into the MAF housing, and close the clips.

33. Re-secure the sensor to the bottom of the coolant resevoir, and reinstall the resevoir itself, securing it with the screw you removed earlier.

34. Reinstall the airbox neck and air scoop, and secure them with the screws you removed earlier.

35. Step back and admire a job well done. Check the car over and test drive it to make sure you didn’t do something dumb which you and your financial planner will regret for years.

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3 Responses to “Audi A6 (1997-2004) 2.7T Spark Plugs Replacement DIY”

  1. Scott says:

    Thanks, BIG help…….and Miller High Life is my favorite too!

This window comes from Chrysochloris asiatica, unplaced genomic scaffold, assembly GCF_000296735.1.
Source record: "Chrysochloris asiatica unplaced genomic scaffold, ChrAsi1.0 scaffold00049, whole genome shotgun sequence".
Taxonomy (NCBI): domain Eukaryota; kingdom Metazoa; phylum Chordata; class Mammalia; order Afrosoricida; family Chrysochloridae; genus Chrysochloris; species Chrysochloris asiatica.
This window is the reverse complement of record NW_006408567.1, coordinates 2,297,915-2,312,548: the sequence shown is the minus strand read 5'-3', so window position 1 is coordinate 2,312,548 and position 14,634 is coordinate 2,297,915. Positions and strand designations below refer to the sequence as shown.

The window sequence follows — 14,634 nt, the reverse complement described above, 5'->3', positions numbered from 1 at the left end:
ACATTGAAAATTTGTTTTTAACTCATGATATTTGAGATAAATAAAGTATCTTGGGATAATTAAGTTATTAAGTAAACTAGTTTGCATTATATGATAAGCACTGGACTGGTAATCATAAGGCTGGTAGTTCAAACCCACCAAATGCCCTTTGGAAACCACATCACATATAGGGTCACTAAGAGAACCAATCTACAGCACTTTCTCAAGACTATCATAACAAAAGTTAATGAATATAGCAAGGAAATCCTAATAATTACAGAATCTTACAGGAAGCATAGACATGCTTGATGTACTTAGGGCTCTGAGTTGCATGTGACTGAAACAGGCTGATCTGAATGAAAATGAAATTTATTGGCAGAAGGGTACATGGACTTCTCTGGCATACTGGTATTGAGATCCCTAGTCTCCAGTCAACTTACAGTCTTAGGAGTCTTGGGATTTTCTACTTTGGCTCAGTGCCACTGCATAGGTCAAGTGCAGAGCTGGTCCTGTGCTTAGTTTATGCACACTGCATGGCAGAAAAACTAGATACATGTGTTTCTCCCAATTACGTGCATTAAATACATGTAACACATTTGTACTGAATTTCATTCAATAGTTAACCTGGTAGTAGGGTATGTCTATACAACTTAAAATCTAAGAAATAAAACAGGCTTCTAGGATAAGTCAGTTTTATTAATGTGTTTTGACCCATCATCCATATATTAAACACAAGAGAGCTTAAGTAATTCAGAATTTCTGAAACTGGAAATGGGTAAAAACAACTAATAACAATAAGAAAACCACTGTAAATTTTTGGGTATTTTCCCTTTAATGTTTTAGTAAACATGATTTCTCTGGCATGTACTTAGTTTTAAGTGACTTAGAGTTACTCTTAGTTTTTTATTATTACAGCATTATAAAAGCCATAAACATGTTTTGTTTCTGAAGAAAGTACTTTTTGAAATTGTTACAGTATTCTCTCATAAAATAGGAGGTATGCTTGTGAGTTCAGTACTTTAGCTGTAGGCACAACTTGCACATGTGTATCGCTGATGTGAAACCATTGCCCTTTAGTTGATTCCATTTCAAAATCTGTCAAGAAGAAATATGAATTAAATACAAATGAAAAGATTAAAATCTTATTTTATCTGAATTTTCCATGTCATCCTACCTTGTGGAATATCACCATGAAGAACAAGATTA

2. Justin says:

    Thanks a lot. This helped me out big time. I had the 2002 so it was a little more tricky because all the coils were bolted on. A good way to get to the from 2 coils is use a size 10 box wrench. That will be small enough to fit in the tiny cracks.

  3. Thom says:

    Anyone who measures intervals in beer has my vote, more so when the descriptor for a clamp is “like a Grolsch bottle”. Any chance you can reshoot the opening photo with a Sam Adams, Sierra Nevada, or Chimay’? IMO they are better tools!

    Oh – some of us have bolt-on coil packs. It helps to loosen the right hand diverter and associated clamp to the air supply. Left hand, you just have to tough it out with a box-end 10 mm and fingers. Lastly, a $10 magnetic long-reach 5/8″ plug tool makes _all_ the difference.

    Thanks again.